CHARLES ROWE.
16th June 1851
Reference Numbert18510616-1247
VerdictNot Guilty > unknown

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1247. CHARLES ROWE was indicted for embezzlement.

THOMAS EDWARD CARNEY . I am in the service of Mr. Thomas Lansdell, in Holborn. The prisoner was assistant in the shop, the same as myself—on 14th May, I and the prisoner were at the shop-door—a person came to purchase a waistcoat, the prisoner waited on him—I heard the money put on the counter—the waistcoat was bought—I was lighting the gas—I saw the prisoner put it in paper, and take the money for it—I heard the man say, "Is 7s. 6d. the lowest?"—it was his duty to take the ticket off the garment, write on the back of it the price he got for it, and put that and the money in the till—after this the prisoner said he had to see a friend at the comer of the Row, and he should be in in a few minutes—he went out, and I went to the till—there was neither the ticket of the waistcoat nor the money in the till—I told my master.

Cross-examined by MR. ROBINSON. Q. What are you? A. Assistant to the prosecutor—I was under the prisoner, but am now under another—I have been about six weeks there—I was before assistant in a draper's shop, in Regent-street—I was there five weeks; I left because I was not comfortable: I decline to state why—I was before that in Bristol; I left there about a fortnight before Christmas—I was in service there nine or ten months—I left, because I had a few words with my master about some glass that was broken—when I came to London, I went to Mr. Newman's in Regent-street—I left there, because he told me to clean windows, which I thought was not my duty—it was my duty at the prosecutor's to take orders, and to serve customers—the person who came to buy this waistcoat was admiring a waistcoat outside the window; the prisoner asked him to walk in—I did not introduce him into the shop.

Q. Did you not state that you were standing at the door, a person was passing, and you introduced him in to buy a waistcoat? A. I do not remember it; I was lighting the gas; I might have spoken to the customer—I saw him come—I went then to another part of the shop—he was in the shop four or five minutes—there was not much money in the till—I reckoned the money with the tickets, and found it correct—I was not long about it; it might be a minute or more—my master was up-stairs, or out.

THOMAS LANSDELL . I keep the shop at 327, High Holborn. Carney and the prisoner were my shopmen—it was his duty to receive money for me—he was to take the ticket off the article, and put it with the money in the till; and if there was no ticket on the article, he was to write on a piece of paper, and put it in the till—he had only been in my service from 12th May—on the 14th, from what Carney said to me, I followed the prisoner, and desired him to come back; I asked him why he left the shop without permission—he said he was merely gone to get a glass of ale—I said it was rather singular to go to get a glass of ale when he knew his supper was just ready—he went up-stairs with me, and I asked him if he had sold a garment; describing it—he said he had, and had received the money, and placed it in the till with the ticket—I told Carney to go and bring the till with the tickets in it—I counted them, and the money in it corresponded with the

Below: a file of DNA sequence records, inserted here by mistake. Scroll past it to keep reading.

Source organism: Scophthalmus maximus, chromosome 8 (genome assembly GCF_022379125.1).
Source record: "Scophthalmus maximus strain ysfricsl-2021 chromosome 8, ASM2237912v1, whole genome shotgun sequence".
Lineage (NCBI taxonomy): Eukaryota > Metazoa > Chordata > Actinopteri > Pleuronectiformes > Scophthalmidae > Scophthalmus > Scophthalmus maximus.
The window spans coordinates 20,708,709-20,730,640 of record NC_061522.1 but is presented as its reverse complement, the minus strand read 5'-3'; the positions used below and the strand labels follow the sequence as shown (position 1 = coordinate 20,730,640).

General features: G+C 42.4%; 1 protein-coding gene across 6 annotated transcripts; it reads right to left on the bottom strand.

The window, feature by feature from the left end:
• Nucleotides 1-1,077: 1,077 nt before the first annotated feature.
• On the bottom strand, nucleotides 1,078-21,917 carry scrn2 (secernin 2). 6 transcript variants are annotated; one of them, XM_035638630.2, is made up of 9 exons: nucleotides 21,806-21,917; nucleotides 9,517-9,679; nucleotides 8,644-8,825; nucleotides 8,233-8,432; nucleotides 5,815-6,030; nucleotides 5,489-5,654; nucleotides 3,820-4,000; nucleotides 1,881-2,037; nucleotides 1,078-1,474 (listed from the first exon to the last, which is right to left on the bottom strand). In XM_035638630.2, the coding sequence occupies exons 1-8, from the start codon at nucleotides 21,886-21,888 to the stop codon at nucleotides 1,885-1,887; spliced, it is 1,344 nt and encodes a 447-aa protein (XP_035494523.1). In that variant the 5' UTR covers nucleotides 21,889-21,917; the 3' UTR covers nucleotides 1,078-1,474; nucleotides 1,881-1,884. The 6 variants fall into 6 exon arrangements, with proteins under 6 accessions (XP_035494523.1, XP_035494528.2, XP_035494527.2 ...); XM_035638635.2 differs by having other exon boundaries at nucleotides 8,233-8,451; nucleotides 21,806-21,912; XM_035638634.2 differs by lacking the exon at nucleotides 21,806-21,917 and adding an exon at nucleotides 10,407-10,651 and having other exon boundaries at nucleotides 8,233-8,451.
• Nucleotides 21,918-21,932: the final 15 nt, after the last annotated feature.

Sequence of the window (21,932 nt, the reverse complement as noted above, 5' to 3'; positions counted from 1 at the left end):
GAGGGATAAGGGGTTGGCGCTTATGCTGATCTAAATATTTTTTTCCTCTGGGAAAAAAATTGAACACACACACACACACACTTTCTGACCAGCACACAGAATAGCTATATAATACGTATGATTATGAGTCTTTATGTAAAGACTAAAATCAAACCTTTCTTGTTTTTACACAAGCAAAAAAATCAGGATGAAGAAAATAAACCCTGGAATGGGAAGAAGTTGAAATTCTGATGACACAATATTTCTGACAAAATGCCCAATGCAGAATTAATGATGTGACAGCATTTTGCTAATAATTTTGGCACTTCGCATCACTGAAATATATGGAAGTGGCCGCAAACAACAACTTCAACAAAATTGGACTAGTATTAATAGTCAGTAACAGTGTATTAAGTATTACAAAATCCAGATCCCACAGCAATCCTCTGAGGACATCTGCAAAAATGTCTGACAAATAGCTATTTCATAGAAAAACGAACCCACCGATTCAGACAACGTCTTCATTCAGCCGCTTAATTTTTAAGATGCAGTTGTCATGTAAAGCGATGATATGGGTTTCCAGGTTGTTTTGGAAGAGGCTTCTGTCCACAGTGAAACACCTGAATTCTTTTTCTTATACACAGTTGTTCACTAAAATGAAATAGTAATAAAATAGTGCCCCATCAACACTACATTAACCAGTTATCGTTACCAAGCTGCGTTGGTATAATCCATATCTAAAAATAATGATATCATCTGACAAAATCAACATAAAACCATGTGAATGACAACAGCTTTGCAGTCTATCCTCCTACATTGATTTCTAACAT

tickets in it to a halfpenny—I have not the tickets here—there were tickets for three or four waistcoats, but not one of that amount—I gave the prisoner in charge—I went with him to Bow-street; on my return I looked for the ticket in the shop, it was not there—I went to the end of the Row, where the prisoner said he had been to get a glass of ale, and picked up three or four pieces of the ticket of the waistcoat—the policeman picked up the remainder—these pieces together make up the ticket—it has my mark on it—here is the prisoner's writing on the back of it, 7s. 6d., as having sold it.

Cross-examined. Q. What time was it that Carney gave you information? A. Between 9 and 10 o'clock—the waistcoat was sold between 7 and 8—I had been up-stairs about an hour—I had been out the greater part of the day—when I came home I went up-stairs—it is from thirty to forty yards from my shop to the public-house, where I found these bits of the ticket in the open street—I found them between 11 and 12—the prisoner did not tell me to what house he went to get a glass of ale.

JAMES SIRETT (policeman, F 112). I took the prisoner—I found on him one half-crown, four shillings, one sixpence, and fourpence—he said, "I am as innocent as you are"—on the way he said he had a half-sovereign, and he went to get change, and he had occasion to pay a half-crown—I went with the prosecutor to a public-house in Holborn-bars—I saw him pick up three pieces of a ticket, and I picked up the remainder of the pieces.

Witness for the Defence.

WILLIAM READ . I am a tailor. I know the prisoner—on 14th May I had to go into the City; on returning, I met the prisoner—I lent him a half-sovereign, on promise of his paying me the first payment be received—this was about 8 o'clock, or a little after—he went into a public-house—he said it would be very much serving him to lend it him, and I did—by what I have heard he had a very respectable character—I have not seen him lately.

NOT GUILTY .


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